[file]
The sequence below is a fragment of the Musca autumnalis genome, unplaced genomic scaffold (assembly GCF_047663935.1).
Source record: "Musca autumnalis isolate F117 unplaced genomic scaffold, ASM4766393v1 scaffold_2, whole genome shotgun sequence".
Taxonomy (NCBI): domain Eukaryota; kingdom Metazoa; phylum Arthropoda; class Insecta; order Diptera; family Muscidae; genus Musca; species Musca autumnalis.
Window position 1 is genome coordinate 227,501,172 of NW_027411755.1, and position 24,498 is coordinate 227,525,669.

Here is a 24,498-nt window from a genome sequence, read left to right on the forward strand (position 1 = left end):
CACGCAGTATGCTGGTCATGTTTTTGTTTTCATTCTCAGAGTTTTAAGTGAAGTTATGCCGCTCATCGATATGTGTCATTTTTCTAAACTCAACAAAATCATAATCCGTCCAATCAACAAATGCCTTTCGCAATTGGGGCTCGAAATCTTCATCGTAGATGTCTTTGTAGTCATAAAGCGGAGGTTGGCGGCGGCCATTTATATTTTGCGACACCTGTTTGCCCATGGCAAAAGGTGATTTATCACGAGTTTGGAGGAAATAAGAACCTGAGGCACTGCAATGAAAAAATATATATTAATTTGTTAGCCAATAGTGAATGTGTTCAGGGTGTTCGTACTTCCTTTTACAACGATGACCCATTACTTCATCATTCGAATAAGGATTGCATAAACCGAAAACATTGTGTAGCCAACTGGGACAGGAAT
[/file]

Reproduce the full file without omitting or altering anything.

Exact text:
The sequence below is a fragment of the Musca autumnalis genome, unplaced genomic scaffold (assembly GCF_047663935.1).
Source record: "Musca autumnalis isolate F117 unplaced genomic scaffold, ASM4766393v1 scaffold_2, whole genome shotgun sequence".
Taxonomy (NCBI): domain Eukaryota; kingdom Metazoa; phylum Arthropoda; class Insecta; order Diptera; family Muscidae; genus Musca; species Musca autumnalis.
Window position 1 is genome coordinate 227,501,172 of NW_027411755.1, and position 24,498 is coordinate 227,525,669.

Here is a 24,498-nt window from a genome sequence, read left to right on the forward strand (position 1 = left end):
CACGCAGTATGCTGGTCATGTTTTTGTTTTCATTCTCAGAGTTTTAAGTGAAGTTATGCCGCTCATCGATATGTGTCATTTTTCTAAACTCAACAAAATCATAATCCGTCCAATCAACAAATGCCTTTCGCAATTGGGGCTCGAAATCTTCATCGTAGATGTCTTTGTAGTCATAAAGCGGAGGTTGGCGGCGGCCATTTATATTTTGCGACACCTGTTTGCCCATGGCAAAAGGTGATTTATCACGAGTTTGGAGGAAATAAGAACCTGAGGCACTGCAATGAAAAAATATATATTAATTTGTTAGCCAATAGTGAATGTGTTCAGGGTGTTCGTACTTCCTTTTACAACGATGACCCATTACTTCATCATTCGAATAAGGATTGCATAAACCGAAAACATTGTGTAGCCAACTGGGACAGGAAT